Mandelman: TOTALLY UNDERSTANDABLE… AND YOU ARE NOT ALONE.

Here a bank, there a bank, everywhere a bank, bank…

 

So, you’re starting to see this pretty clearly, right?  People are right to assume that the banks are foreclosing only when it’s in their financial best interests to do so… they’re also right to believe that otherwise the banks wouldn’t be doing what they’re doing.

But, those of us that live in the foreclosure crisis every day, me by writing about it pretty much seven days a week, and others by dealing with it as they work through the hell of getting a loan modified, or walking away from their home of many years, we all know that the banks we’re talking about are not really banks… at least not in the traditional sense of the word.

The banks that are rapid fire foreclosing today, and thus causing every homeowner in the nation to lose tens or even hundreds of thousands of dollars in equity are better thought of as “MORTGAGE SERVICERS”.  And mortgage servicers are not the investors that own loans, they are the companies that print and mail out monthly statements, maybe answer payment questions, send out late notices, post fees and charges, and when necessary, they foreclose.

Foreclosures are always more profitable for servicers because the servicers get 25 basis points to service a prime loan (a quarter of one percent), 50 basis points to service a sub-prime loan (half a percent), but then 125 basis points to service a delinquent loan, say… over 60 days late.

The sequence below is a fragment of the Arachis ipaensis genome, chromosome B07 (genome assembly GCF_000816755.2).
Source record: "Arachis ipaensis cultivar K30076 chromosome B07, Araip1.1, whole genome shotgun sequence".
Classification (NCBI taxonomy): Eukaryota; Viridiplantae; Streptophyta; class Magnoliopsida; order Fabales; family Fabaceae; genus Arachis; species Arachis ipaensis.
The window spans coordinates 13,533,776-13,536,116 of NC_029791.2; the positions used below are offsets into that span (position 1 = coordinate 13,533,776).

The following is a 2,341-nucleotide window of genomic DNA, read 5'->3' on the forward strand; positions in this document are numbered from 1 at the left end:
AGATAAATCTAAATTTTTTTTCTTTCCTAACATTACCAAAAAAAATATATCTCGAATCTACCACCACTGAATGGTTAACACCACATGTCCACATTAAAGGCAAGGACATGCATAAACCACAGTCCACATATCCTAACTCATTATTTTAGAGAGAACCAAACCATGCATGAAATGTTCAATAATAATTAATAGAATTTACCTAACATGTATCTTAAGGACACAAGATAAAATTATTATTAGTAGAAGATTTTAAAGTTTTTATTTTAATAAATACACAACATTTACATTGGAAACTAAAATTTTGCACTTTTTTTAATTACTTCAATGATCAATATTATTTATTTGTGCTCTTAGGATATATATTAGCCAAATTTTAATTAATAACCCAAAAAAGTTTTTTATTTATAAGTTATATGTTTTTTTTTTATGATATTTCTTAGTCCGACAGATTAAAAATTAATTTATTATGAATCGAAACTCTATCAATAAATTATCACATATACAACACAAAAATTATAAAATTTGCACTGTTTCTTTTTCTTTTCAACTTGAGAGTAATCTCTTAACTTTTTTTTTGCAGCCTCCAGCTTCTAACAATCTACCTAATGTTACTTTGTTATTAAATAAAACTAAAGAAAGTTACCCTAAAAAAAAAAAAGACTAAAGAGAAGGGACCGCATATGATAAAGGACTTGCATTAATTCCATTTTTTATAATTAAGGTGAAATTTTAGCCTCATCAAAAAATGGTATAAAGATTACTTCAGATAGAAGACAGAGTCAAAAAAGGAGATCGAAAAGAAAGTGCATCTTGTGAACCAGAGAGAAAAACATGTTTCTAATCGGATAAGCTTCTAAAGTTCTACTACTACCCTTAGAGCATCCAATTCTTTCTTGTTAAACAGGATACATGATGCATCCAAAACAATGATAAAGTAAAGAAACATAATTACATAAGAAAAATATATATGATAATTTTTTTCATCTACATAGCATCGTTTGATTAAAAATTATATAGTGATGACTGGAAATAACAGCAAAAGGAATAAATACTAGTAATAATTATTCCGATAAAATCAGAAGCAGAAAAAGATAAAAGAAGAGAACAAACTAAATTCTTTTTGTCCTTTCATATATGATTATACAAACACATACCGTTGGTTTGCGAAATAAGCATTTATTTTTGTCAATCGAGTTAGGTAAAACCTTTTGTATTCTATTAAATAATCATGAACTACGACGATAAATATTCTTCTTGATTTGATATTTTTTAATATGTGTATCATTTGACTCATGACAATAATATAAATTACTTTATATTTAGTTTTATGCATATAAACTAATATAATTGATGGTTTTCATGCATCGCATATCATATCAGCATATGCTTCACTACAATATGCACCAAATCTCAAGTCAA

Then, should the borrower continue not making his or her payments, the servicer starts the foreclosure process and in doing so gets to add on lots of miscellaneous fees and charges that must be paid, if not by the borrower who loses the home and walks away, then by the investor when the home is foreclosed and is either sold or held in inventory as an REO… there’s just no way the servicer doesn’t get paid for the fees and charges associated with foreclosure.

(A few months back, I had the opportunity to interview an ex-employee from Chase Home Servicing, and I wrote an article that a huge number of people have read, but if you haven’t you’re missing out on something special and it’s titled: Inside Chase and the Perfect Foreclosure.)

So, servicers always make more money by foreclosing, even though the investor who owns the loan, in many instances, would likely come out ahead financially by modifying the loan.

Make Room for Daddy…

Lewis Ranieri is often referred to as the “father” of the securitized mortgage market.  During the 1980s, while he was vice chairman of Salomon Brothers Inc. he was responsible for capital markets becoming a source of funds for financing residential and commercial real estate purchases.